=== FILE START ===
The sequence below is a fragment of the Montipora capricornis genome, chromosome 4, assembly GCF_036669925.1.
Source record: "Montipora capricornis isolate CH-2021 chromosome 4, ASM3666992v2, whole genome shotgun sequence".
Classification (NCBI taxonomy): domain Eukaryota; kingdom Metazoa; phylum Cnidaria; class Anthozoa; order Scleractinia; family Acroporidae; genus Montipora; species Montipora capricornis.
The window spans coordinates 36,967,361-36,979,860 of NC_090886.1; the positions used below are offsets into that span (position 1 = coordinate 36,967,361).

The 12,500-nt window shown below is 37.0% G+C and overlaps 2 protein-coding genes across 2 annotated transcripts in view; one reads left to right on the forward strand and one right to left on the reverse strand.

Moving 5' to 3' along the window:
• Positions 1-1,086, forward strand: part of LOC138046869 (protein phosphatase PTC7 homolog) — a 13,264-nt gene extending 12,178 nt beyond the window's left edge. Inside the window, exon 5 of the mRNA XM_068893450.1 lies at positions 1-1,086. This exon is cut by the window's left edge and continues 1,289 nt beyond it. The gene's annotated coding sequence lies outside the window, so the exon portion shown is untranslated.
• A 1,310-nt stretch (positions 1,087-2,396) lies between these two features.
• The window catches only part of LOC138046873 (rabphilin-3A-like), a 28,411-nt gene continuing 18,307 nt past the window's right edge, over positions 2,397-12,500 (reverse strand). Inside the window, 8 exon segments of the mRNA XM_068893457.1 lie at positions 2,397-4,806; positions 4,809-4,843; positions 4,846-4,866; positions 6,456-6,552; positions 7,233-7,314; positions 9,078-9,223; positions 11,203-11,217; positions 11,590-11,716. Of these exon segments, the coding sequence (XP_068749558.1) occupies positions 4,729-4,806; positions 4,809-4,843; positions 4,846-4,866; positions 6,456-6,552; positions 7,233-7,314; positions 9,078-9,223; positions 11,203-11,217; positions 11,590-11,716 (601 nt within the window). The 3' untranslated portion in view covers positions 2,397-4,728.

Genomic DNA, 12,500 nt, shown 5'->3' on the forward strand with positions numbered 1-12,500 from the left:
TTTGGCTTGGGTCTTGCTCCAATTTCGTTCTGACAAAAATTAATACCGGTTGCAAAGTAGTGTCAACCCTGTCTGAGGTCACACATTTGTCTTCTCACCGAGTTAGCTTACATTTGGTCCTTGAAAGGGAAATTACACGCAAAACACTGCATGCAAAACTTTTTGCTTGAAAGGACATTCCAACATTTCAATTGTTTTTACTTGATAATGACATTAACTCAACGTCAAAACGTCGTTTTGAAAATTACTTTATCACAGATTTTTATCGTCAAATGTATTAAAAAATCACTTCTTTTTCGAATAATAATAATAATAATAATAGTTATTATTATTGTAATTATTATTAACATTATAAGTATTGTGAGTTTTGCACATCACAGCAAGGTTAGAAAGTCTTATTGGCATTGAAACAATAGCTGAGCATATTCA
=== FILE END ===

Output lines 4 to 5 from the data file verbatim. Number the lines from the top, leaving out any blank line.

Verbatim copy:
The window spans coordinates 36,967,361-36,979,860 of NC_090886.1; the positions used below are offsets into that span (position 1 = coordinate 36,967,361).

The 12,500-nt window shown below is 37.0% G+C and overlaps 2 protein-coding genes across 2 annotated transcripts in view; one reads left to right on the forward strand and one right to left on the reverse strand.